The nation may be gripped by football fever, but for hundreds of young players the World Cup is a cruel reminder of what might have been had they made the grade as professional footballers such as Wayne Rooney. They are the other side of the World Cup dream, the boys who put their hearts into football and were the envy of their friends when they were signed up at 16, but are forced now to look for alternative careers.
About 60 per cent of the youngsters taken on by football clubs two years ago will not have had their contracts renewed this summer. When the boys who signed up in 2008 at 16 reach the age of 21, the fallout rate will rise to around 85 per cent. "The hardest bit of being let go is telling your parents and friends and all the people who had massive expectations that you were going to be the next multimillion-pound player," says Martyn Heather, the education manager at the Premier League.
Things have changed since the days when young footballers missed out on their education and came out with a certificate in travel and tourism, he says. Since 2004, young people aged 16 to 18 taken on by most Premier League and Football League clubs have been enrolled on an advanced apprenticeship in sporting excellence, although not all their parents believe this is academic enough for the very brightest.
Boys study for one and a half days a week, either at their club or at a local college for qualifications within the apprenticeship programme. Most often they work towards the BTEC national certificate in sport, which is equal to two A-levels. The more academic apprentices can take on a further six modules for the BTEC national diploma, equivalent to three A-levels.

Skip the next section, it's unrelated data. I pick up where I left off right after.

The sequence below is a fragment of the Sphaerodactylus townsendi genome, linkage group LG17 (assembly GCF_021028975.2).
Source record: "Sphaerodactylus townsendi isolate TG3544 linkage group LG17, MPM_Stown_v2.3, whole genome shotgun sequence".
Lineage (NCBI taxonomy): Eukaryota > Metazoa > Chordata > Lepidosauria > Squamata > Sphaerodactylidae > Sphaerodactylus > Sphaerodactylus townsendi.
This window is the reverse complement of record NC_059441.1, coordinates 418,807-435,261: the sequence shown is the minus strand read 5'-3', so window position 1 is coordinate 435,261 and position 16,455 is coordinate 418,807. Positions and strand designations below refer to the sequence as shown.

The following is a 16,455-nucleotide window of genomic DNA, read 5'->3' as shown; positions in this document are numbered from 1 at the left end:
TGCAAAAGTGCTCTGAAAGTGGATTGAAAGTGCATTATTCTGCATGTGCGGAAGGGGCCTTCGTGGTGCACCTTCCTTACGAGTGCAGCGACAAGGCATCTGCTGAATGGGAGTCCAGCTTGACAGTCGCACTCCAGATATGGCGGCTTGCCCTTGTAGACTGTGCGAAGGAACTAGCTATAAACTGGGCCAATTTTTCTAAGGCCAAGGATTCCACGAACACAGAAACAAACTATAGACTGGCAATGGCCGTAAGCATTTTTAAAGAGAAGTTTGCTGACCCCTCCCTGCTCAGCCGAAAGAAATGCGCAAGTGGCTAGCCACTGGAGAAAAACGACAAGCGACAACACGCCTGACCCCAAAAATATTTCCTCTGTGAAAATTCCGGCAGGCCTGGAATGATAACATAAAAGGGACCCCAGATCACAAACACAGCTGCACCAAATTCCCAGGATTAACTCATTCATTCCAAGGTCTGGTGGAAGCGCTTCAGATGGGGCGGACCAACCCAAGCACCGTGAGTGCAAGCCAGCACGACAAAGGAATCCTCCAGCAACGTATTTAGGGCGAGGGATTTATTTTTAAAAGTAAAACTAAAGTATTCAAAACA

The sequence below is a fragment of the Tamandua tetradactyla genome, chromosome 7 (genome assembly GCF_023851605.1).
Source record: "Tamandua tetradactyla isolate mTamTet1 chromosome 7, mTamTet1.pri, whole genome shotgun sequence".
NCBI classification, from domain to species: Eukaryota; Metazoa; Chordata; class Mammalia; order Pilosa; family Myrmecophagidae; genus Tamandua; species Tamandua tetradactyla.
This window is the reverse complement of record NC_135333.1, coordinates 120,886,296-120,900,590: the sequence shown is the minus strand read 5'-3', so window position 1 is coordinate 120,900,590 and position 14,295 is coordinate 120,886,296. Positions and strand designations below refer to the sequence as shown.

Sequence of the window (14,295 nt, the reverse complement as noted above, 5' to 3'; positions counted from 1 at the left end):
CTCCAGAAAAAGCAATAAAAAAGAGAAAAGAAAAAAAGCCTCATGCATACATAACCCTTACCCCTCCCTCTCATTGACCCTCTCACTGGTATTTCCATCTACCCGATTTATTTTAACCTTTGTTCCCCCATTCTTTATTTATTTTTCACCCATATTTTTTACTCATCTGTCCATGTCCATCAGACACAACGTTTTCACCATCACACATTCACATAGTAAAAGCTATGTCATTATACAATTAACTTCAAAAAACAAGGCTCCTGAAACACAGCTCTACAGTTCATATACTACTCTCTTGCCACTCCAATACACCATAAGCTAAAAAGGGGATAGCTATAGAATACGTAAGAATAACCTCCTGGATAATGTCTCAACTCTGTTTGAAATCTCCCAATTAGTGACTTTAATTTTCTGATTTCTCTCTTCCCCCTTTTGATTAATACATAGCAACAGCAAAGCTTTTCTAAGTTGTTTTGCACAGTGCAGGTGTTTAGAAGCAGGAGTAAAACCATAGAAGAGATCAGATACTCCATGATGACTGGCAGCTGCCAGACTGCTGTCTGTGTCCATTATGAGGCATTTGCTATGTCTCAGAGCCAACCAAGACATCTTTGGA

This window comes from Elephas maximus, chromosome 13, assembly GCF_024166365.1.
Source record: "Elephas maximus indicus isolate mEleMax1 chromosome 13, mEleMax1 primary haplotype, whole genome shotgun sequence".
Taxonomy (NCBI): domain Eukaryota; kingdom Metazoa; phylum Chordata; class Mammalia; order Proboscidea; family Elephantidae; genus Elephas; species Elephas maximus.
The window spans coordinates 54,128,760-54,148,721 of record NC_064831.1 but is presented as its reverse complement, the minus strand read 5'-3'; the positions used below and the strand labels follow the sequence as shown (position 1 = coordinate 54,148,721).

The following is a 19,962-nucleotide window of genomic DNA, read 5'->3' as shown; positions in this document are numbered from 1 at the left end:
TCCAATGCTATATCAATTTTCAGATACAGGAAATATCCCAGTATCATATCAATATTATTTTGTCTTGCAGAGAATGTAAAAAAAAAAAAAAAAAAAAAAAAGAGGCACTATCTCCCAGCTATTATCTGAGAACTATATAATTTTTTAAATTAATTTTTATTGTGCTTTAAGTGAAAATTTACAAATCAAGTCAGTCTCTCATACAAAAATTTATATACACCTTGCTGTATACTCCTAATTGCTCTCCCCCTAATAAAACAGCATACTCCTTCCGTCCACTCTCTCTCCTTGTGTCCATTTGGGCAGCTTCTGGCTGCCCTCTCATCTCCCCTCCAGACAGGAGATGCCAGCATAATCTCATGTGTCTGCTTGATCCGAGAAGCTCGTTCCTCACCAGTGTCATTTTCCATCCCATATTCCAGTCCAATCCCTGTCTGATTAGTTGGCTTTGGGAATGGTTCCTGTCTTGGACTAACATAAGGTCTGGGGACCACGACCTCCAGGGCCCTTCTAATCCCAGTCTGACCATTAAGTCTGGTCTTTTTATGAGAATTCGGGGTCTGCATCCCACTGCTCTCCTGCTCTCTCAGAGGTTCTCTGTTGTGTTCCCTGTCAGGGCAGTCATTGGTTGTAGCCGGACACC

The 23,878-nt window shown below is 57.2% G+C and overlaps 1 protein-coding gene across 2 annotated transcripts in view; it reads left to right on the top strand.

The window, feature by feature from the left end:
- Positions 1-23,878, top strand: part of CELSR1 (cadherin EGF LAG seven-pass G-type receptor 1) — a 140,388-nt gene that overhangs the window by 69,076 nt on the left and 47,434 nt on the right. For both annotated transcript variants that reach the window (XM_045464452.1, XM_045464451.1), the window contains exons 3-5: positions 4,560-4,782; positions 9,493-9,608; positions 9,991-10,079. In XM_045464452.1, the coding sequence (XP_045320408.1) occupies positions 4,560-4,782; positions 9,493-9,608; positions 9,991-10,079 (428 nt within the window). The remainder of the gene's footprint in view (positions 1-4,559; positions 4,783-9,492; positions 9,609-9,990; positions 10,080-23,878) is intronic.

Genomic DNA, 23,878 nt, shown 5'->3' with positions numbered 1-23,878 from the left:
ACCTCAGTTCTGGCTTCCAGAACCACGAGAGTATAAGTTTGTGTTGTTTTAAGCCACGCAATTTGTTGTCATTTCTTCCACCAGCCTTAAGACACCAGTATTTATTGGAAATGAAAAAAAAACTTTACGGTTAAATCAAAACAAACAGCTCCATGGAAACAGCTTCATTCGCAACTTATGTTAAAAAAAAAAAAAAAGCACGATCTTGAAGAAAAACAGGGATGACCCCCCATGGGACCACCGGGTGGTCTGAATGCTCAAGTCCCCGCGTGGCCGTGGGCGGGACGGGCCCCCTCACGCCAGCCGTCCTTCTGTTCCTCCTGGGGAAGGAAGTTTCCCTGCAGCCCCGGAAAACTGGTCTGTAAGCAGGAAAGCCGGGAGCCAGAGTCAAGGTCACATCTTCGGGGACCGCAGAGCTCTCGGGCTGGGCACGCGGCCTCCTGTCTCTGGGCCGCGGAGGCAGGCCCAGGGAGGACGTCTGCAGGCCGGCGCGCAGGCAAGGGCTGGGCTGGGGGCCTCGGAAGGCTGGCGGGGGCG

This course includes fitness testing, the psychology of performance, nutrition, analysing performance, anatomy and physiology. The teenagers also take an NVQ Level 3 in achieving excellence in sports performance as well as a Football Association Level 2 certificate in coaching football. In addition, they take driving, finance, and health and lifestyle programmes.
Though the BTEC alone is unlikely to get players into the poshest universities, other stellar institutions, such as Loughborough University, University of Bath and Cardiff University, welcome their talents. Some offer scholarships to attract players to their sports teams.
Ricky Byrne,19, who trained from the age of 10 with Ipswich Town's youth team, is in his first year of a law and criminology degree at the University of Stirling, and plans a career as a sports or criminal lawyer. He joined Southend United at 16, but an injury forced him to rethink his career, at which point Stirling – which had scouted him at a trial – picked him out for a football scholarship. "I would definitely advise young footballers to consider alternative options," he says. "Anything can happen in football to affect your dream."
The downside of the BTEC, which the clubs say has been a success, is the catch-all nature of the qualification. Owing to the wide range of academic ability among footballers – some come in with no GCSEs, some with 10 or 11 A grades – it does not suit everyone.